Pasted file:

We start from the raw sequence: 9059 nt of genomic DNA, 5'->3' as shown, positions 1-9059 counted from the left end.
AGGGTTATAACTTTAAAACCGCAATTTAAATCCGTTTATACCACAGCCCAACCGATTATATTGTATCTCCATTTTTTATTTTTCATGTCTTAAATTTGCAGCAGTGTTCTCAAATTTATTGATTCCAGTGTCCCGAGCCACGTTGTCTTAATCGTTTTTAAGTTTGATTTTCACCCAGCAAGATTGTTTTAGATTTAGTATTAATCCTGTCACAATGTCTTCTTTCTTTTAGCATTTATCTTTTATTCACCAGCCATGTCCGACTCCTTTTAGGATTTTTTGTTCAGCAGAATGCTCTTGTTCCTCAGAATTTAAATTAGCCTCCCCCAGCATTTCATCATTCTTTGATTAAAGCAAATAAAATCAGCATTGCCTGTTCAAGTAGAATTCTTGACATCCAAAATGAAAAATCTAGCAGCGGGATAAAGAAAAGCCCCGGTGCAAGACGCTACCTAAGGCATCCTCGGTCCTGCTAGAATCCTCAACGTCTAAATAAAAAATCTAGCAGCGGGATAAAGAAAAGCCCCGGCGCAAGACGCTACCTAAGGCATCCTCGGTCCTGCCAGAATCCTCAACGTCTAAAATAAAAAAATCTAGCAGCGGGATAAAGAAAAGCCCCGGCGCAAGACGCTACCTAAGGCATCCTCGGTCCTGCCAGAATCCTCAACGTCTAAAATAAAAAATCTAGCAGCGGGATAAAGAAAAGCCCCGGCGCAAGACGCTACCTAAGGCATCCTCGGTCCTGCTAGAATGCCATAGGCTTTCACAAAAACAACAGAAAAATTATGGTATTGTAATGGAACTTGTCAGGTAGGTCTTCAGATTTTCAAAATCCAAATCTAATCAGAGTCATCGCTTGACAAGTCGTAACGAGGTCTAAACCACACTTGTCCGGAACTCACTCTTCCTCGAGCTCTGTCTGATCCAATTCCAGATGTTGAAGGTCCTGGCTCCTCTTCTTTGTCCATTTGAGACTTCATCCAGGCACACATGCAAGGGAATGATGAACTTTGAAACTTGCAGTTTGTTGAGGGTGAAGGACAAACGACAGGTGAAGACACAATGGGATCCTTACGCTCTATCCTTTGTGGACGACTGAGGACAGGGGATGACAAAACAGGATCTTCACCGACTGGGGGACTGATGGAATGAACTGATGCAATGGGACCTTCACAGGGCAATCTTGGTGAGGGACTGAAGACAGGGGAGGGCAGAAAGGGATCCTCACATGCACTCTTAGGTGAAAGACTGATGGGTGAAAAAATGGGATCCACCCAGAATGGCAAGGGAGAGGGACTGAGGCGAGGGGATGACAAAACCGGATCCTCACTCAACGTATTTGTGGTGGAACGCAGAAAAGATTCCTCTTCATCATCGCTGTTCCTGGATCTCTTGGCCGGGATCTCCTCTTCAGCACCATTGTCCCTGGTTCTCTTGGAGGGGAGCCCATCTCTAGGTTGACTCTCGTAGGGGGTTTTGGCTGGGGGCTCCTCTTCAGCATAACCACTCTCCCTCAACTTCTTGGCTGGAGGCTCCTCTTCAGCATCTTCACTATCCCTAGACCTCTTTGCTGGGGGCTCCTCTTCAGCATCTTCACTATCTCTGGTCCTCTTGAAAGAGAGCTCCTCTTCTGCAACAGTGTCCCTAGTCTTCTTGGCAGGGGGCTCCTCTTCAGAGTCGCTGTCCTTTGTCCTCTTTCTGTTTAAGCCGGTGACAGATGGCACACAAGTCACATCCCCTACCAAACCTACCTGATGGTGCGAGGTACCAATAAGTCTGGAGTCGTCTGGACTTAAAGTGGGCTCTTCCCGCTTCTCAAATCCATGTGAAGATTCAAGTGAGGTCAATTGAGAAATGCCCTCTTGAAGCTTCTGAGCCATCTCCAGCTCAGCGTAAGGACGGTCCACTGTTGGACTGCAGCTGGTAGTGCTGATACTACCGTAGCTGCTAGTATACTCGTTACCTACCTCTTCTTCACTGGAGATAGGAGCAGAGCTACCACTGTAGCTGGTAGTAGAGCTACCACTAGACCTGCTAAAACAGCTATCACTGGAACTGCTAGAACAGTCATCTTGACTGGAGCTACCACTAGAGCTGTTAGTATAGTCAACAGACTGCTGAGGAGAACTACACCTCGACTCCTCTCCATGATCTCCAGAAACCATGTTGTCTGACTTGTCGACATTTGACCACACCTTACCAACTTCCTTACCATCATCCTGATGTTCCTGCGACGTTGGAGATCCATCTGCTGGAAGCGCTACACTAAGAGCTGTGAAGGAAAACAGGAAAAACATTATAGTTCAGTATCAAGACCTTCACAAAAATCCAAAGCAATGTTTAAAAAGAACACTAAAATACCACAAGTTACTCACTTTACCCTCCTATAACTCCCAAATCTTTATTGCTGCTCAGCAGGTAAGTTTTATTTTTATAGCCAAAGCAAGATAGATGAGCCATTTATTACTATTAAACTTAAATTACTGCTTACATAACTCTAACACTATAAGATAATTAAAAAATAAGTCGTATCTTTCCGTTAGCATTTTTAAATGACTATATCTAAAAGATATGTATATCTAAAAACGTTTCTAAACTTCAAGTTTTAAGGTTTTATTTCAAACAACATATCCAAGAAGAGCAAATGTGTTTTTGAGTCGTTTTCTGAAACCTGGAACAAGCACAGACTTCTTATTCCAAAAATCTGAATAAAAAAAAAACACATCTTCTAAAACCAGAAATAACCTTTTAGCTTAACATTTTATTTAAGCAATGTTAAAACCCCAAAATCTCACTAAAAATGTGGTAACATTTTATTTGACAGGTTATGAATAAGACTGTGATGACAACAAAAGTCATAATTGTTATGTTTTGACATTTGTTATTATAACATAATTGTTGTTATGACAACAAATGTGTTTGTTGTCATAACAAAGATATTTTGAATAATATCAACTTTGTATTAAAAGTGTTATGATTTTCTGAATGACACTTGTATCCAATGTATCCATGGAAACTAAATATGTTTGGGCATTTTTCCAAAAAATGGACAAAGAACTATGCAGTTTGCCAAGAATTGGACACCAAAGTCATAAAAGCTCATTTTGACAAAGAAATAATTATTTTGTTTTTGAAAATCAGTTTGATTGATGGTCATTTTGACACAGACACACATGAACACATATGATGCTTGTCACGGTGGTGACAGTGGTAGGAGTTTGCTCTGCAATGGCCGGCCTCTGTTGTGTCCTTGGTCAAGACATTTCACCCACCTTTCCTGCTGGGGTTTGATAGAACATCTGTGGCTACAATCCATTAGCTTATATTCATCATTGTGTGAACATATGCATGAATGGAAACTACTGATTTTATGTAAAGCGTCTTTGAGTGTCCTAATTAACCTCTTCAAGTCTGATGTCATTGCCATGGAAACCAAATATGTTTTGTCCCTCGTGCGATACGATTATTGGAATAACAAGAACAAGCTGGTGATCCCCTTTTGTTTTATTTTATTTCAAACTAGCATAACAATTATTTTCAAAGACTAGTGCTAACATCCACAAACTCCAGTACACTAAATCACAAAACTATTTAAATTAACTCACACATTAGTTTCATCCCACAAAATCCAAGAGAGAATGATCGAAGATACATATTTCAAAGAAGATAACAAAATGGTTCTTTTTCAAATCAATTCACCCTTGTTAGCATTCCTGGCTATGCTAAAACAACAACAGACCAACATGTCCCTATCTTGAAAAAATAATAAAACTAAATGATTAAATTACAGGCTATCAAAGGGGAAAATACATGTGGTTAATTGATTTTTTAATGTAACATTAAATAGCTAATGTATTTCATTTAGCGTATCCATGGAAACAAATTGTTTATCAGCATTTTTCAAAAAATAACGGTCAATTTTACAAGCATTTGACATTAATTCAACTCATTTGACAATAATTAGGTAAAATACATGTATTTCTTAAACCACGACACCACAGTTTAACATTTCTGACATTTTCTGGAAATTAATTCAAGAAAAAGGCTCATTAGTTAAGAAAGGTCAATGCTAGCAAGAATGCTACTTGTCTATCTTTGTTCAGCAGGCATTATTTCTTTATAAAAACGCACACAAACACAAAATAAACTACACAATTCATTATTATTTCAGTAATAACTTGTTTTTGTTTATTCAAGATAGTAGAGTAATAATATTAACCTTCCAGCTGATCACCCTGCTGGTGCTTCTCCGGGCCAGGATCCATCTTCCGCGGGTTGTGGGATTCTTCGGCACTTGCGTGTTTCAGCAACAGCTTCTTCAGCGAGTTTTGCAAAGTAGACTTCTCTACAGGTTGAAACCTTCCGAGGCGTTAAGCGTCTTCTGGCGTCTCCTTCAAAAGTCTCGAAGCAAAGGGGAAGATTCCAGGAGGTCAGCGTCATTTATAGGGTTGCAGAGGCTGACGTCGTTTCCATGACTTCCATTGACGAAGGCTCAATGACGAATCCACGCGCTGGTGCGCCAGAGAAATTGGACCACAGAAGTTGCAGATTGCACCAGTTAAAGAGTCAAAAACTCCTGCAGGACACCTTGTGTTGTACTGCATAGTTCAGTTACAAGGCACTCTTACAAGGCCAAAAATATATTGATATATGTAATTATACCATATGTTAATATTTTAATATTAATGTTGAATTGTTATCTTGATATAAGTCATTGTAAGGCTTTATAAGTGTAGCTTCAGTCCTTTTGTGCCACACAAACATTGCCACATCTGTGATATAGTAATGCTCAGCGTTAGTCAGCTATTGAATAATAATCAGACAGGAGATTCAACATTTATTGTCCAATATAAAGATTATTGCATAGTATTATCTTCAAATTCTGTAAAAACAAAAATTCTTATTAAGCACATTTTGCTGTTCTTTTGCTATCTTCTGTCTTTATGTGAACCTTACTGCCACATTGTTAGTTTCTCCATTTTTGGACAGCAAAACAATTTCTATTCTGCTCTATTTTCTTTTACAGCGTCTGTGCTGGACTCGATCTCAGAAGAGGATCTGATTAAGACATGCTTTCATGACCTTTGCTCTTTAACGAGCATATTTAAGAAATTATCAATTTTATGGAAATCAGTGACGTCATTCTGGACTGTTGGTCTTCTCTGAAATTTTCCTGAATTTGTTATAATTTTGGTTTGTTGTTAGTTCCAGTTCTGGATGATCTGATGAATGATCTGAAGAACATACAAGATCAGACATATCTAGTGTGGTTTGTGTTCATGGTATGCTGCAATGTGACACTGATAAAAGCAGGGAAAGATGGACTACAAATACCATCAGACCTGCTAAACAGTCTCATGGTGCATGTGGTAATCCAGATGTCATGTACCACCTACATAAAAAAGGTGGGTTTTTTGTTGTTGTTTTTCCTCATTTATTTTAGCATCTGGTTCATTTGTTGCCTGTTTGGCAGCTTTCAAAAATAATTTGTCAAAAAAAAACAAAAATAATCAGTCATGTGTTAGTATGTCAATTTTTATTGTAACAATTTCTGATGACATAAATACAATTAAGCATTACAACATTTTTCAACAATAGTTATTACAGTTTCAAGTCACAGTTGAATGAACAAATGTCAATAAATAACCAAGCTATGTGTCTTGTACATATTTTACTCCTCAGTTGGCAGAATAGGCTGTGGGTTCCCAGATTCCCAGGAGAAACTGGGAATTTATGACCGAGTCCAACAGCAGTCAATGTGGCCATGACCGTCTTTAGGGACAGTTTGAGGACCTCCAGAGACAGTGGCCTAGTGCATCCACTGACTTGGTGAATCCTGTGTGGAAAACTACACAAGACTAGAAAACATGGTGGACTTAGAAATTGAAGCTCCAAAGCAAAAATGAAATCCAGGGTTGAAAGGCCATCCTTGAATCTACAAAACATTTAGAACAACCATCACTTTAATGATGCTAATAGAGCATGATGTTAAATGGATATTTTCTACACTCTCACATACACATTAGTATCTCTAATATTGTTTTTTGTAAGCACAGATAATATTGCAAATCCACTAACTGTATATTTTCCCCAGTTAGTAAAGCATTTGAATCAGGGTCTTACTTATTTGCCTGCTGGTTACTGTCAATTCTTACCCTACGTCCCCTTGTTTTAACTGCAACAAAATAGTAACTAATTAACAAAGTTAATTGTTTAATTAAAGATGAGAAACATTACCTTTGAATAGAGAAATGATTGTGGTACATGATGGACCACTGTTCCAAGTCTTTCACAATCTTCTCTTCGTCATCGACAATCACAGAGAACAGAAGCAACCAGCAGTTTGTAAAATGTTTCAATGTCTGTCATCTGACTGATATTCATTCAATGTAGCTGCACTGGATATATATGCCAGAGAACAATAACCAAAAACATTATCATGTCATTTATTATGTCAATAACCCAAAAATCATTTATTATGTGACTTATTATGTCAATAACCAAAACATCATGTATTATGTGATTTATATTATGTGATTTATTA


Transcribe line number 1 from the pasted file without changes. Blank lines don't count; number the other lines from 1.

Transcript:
We start from the raw sequence: 9059 nt of genomic DNA, 5'->3' as shown, positions 1-9059 counted from the left end.